# Dataloading Engine

GraphQL by PoP uses server-side components to represent the data model (not graphs or trees). Let's see how it executes the data-loading process to resolve the GraphQL query.

In order to process the data, we must flatten the components into types (<FeaturedDirector> => Director, <Film> => Film, <Actor> => Actor), order them as they appeared in the component hierarchy (Director, then Film, then Actor) and deal with them in "iterations", retrieving the object data for each type on its own iteration, like this:

Dealing with types in iterations

The server's data-loading engine must implement the following (pseudo-)algorithm to load the data:

Preparation:

  1. Prepare an empty queue to store the list of IDs from the objects that must be fetched from the database, organized by type (each entry will be: [type => list of IDs])
  2. Retrieve the ID of the featured director object, and place it on the queue under type Director

Loop until there are no more entries on the queue:

  1. Get the first entry from the queue: the type and list of IDs (eg: Director and [2]), and remove this entry off the queue
  2. Using the type's TypeDataLoader object, execute a single query against the database to retrieve all objects for that type with those IDs
  3. If the type has relational fields (eg: type Director has relational field films of type Film), then collect all the IDs from these fields from all the objects retrieved in the current iteration (eg: all IDs in field films from all objects of type Director), and place these IDs on the queue under the corresponding type (eg: IDs [3, 8] under type Film).

By the end of the iterations, we will have loaded all the object data for all types, like this:

Dealing with types in iterations

Please notice how all IDs for a type are collected, until the type is processed in the queue. If, for instance, we add a relational field preferredActors to type Director, these IDs would be added to the queue under type Actor, and it would be processed together with the IDs from field actors from type Film:

Dealing with types in iterations

However, if a type has been processed and then we need to load more data from that type, then it's a new iteration on that type. For instance, adding a relational field preferredDirector to the Author type, will make the type Director be added to the queue once again:

Iterating over a repeated type

Pay attention also that here we can use the "caching" mechanism as implemented in dataloader: on the second iteration for type Director, the object with ID 2 is not retrieved again, since it was already retrieved on the first iteration so it can be taken from the cache.

Now that we have fetched all the object data, we need to shape it into the expected response, mirroring the GraphQL query. However, as it can be seen, the data does not have the required tree structure. Instead, relational fields contain the IDs to the nested object, emulating how data is represented in a relational database. Hence, following this comparison, the data retrieved for each type can be represented as a table, like this:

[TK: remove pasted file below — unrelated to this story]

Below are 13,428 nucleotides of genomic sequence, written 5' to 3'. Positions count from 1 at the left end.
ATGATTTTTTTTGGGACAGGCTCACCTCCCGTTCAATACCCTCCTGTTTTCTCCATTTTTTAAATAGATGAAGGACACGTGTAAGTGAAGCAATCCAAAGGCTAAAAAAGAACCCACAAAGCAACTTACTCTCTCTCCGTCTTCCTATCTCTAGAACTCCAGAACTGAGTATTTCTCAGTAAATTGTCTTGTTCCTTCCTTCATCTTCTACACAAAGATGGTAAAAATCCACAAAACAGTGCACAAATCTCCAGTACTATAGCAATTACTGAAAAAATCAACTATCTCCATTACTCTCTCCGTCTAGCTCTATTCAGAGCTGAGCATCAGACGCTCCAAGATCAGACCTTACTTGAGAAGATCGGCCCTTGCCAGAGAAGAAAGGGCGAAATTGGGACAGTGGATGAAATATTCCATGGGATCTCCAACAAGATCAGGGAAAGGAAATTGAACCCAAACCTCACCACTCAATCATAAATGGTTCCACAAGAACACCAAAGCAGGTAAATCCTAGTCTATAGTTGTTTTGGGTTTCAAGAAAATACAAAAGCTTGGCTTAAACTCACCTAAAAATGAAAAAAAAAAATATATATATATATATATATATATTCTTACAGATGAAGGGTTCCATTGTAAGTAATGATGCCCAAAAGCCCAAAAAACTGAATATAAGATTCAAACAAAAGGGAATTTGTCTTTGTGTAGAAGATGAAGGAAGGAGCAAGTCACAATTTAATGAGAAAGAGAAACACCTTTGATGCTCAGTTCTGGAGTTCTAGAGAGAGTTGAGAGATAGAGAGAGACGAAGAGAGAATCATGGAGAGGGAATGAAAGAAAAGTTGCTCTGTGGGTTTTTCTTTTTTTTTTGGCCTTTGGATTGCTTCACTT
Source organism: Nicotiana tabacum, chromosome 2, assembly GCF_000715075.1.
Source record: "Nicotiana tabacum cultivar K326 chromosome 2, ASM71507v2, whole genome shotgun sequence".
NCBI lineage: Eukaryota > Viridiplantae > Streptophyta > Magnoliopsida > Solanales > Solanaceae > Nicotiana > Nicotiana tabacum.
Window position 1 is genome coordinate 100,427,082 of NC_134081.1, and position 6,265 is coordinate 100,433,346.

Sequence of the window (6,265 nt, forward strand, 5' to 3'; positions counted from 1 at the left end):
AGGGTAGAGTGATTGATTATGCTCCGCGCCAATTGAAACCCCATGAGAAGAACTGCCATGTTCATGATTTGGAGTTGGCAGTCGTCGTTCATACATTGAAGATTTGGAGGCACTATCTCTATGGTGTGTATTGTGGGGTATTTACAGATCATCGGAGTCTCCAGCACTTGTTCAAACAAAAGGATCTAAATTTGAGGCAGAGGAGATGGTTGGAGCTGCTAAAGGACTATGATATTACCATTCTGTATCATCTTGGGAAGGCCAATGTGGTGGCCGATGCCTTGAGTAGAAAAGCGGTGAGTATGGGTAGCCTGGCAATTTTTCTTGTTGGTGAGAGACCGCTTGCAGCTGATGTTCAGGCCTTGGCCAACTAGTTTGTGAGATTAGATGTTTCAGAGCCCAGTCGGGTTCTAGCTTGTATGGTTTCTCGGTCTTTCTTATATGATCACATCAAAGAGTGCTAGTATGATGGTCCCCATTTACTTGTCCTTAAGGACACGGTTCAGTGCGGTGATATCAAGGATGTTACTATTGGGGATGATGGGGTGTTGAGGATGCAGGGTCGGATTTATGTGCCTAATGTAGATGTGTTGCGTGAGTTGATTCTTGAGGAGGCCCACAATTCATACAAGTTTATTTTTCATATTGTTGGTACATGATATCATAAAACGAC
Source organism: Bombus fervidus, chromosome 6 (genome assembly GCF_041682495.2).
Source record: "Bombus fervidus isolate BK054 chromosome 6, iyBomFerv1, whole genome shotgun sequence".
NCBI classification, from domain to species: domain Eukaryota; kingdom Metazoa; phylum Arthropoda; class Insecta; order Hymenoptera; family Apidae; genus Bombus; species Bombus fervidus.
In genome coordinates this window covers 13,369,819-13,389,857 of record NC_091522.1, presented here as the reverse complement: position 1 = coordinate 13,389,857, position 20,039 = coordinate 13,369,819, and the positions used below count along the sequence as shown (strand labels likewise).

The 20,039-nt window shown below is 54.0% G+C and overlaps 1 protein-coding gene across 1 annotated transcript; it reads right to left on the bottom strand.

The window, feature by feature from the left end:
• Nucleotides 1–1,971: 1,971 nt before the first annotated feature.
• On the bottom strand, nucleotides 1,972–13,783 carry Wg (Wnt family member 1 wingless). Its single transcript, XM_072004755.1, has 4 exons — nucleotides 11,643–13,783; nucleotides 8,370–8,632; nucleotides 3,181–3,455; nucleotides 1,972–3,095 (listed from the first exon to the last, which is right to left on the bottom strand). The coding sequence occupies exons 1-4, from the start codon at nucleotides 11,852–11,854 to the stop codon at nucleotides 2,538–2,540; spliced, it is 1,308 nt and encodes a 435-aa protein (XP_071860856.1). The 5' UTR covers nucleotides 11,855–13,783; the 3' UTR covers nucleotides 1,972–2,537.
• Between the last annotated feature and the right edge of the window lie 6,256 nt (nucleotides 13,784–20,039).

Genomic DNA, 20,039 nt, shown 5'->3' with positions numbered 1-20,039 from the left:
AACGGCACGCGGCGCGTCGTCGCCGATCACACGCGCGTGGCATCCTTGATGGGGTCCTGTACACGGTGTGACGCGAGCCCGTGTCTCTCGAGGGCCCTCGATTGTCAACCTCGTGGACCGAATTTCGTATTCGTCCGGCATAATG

Table for type Director:

IDnamecountryavatarfilms
2George LucasUSAgeorge-lucas.jpg[3, 8]

Table for type Film:

IDtitlethumbnailactors
3The Phantom Menaceepisode-1.jpg[4, 6]
8Attack of the Clonesepisode-2.jpg[6, 7]

Table for type Actor:

IDnameavatar
4Ewan McGregormcgregor.jpg
6Nathalie Portmanportman.jpg
7Hayden Christensenchristensen.jpg

Having all the data organized as tables, and knowing how every type relates to each other (i.e. Director references Film through field films, Film references Actor through field actors), the GraphQL server can easily convert the data into the expected tree shape:

Tree-shaped response

Finally, the GraphQL server outputs the tree, which has the shape of the expected response:

{
  data: {
    featuredDirector: {
      name: "George Lucas",
      country: "USA",
      avatar: "george-lucas.jpg",
      films: [
        {
          title: "Star Wars: Episode I",
          thumbnail: "episode-1.jpg",
          actors: [
            {
              name: "Ewan McGregor",
              avatar: "mcgregor.jpg",
            },
            {
              name: "Natalie Portman",
              avatar: "portman.jpg",
            }
          ]
        },
        {
          title: "Star Wars: Episode II",
          thumbnail: "episode-2.jpg",
          actors: [
            {
              name: "Natalie Portman",
              avatar: "portman.jpg",
            },
            {
              name: "Hayden Christensen",
              avatar: "christensen.jpg",
            }
          ]
        }
      ]
    }
  }
}

# Analyzing the time complexity of the solution

Let's analyze the big O notation of the data-loading algorithm to understand how the number of queries executed against the database grows as the number of inputs grows, to make sure that this solution is performant.

The data-loading engine loads data in iterations corresponding to each type. By the time it starts an iteration, it will already have the list of all the IDs for all the objects to fetch, hence it can execute 1 single query to fetch all the data for the corresponding objects. It then follows that the number of queries to the database will grow linearly with the number of types involved in the query. In other words, the time complexity is O(n), where n is the number of types in the query (however, if a type is iterated more than once, then it must be added more than once to n).

This solution is very performant, much better than the exponential complexity expected from dealing with graphs, or logarithmic complexity expected from dealing with trees.

# Implemented PHP code

The data-loading process takes place on function getModuleData from class Engine in package Component Model.

Last Updated: 1/19/2021, 12:16:46 AM